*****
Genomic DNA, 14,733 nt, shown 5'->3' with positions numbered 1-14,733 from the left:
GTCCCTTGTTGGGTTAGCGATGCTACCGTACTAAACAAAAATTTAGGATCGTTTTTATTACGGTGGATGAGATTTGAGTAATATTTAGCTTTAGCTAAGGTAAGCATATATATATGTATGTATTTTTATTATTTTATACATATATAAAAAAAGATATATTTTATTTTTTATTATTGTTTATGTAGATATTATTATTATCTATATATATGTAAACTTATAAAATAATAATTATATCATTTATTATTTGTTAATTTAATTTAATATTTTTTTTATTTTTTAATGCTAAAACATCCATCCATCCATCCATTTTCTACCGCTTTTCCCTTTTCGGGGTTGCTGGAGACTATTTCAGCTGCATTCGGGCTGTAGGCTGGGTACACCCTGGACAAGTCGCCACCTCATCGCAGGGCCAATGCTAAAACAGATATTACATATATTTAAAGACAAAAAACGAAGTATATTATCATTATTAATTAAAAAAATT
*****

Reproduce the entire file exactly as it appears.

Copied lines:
Genomic DNA, 14,733 nt, shown 5'->3' with positions numbered 1-14,733 from the left:
GTCCCTTGTTGGGTTAGCGATGCTACCGTACTAAACAAAAATTTAGGATCGTTTTTATTACGGTGGATGAGATTTGAGTAATATTTAGCTTTAGCTAAGGTAAGCATATATATATGTATGTATTTTTATTATTTTATACATATATAAAAAAAGATATATTTTATTTTTTATTATTGTTTATGTAGATATTATTATTATCTATATATATGTAAACTTATAAAATAATAATTATATCATTTATTATTTGTTAATTTAATTTAATATTTTTTTTATTTTTTAATGCTAAAACATCCATCCATCCATCCATTTTCTACCGCTTTTCCCTTTTCGGGGTTGCTGGAGACTATTTCAGCTGCATTCGGGCTGTAGGCTGGGTACACCCTGGACAAGTCGCCACCTCATCGCAGGGCCAATGCTAAAACAGATATTACATATATTTAAAGACAAAAAACGAAGTATATTATCATTATTAATTAAAAAAATT